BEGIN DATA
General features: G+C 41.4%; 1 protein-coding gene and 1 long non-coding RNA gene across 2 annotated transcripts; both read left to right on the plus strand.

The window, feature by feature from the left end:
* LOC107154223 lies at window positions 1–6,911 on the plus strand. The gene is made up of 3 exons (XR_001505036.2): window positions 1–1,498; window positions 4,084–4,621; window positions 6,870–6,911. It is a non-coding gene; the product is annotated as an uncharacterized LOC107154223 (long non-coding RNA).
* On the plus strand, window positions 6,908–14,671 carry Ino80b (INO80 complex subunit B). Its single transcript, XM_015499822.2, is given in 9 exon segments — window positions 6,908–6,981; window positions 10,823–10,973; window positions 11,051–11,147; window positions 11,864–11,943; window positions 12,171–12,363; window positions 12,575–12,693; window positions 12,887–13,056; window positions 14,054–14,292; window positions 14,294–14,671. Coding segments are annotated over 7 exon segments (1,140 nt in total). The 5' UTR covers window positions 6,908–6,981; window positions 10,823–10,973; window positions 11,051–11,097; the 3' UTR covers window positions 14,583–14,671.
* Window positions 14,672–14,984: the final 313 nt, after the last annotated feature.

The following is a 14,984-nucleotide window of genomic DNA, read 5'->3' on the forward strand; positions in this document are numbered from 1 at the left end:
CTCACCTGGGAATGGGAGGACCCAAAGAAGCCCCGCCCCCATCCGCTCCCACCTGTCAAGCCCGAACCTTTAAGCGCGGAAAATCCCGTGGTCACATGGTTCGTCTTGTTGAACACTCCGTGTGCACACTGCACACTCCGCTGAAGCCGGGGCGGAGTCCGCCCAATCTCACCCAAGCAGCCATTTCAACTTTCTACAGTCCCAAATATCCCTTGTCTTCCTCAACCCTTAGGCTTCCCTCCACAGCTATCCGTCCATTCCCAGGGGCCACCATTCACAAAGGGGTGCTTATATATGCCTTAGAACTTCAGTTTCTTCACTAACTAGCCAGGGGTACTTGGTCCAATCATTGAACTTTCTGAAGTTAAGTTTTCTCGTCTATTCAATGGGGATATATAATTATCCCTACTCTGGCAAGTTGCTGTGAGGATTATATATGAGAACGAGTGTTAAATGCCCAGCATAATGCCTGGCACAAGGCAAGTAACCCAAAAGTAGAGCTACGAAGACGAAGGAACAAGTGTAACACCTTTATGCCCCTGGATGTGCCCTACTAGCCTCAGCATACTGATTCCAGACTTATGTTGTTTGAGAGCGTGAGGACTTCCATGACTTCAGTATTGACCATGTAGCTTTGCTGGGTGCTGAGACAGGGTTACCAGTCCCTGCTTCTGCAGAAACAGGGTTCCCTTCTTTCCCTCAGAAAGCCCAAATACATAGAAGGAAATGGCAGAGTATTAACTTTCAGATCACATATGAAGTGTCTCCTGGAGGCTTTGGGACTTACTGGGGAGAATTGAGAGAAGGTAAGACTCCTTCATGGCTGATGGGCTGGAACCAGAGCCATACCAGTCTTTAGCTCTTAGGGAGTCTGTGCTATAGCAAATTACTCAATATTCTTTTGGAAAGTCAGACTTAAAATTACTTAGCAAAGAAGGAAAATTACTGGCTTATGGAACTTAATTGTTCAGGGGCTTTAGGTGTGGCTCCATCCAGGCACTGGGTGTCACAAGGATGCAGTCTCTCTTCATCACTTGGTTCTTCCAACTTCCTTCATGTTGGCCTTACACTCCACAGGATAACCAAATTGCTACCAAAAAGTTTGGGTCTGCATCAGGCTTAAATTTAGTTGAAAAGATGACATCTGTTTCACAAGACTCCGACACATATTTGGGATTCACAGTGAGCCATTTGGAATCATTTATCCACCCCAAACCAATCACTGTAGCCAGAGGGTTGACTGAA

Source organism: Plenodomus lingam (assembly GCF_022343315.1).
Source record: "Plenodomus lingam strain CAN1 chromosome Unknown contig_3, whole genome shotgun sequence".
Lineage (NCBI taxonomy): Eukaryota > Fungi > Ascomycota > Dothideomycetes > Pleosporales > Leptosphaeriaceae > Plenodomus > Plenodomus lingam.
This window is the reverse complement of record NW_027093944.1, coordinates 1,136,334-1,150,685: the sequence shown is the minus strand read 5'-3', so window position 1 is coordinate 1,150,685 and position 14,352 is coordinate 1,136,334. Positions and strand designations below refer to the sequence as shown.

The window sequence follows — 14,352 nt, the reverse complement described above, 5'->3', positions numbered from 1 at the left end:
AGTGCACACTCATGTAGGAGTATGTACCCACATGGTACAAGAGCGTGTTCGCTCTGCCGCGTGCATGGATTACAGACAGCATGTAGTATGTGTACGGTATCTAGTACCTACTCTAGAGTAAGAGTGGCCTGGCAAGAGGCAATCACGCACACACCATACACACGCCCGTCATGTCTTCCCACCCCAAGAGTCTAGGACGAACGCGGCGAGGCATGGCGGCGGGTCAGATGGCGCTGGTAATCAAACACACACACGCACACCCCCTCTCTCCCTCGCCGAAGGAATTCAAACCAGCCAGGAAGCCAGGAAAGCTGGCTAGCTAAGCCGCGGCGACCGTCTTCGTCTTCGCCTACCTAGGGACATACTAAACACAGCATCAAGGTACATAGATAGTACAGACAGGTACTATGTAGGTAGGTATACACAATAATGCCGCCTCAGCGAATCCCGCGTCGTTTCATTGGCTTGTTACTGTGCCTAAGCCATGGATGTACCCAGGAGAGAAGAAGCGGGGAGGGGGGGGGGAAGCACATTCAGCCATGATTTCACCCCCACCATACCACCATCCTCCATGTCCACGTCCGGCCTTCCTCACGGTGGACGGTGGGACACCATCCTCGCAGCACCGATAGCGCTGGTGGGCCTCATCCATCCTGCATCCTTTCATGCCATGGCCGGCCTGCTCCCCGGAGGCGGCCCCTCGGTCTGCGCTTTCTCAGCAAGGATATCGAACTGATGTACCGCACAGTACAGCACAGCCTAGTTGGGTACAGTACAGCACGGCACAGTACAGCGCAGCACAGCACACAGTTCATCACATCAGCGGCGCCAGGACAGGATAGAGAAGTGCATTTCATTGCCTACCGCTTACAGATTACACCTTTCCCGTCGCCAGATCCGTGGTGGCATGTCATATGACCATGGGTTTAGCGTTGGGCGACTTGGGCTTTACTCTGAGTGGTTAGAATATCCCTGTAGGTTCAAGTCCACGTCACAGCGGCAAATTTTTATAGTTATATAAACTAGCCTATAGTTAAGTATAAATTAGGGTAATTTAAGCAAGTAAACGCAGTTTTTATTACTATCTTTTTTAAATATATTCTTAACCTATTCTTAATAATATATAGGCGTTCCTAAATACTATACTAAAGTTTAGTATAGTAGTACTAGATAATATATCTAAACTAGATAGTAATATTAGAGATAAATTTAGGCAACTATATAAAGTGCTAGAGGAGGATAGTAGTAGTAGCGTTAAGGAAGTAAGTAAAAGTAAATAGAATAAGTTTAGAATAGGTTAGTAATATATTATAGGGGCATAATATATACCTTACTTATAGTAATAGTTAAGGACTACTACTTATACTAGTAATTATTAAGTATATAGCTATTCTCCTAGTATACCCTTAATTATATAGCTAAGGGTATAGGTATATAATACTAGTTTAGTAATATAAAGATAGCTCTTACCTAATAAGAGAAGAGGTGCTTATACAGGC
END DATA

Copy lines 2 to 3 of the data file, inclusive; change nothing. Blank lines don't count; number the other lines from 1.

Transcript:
The window, feature by feature from the left end:
* LOC107154223 lies at window positions 1–6,911 on the plus strand. The gene is made up of 3 exons (XR_001505036.2): window positions 1–1,498; window positions 4,084–4,621; window positions 6,870–6,911. It is a non-coding gene; the product is annotated as an uncharacterized LOC107154223 (long non-coding RNA).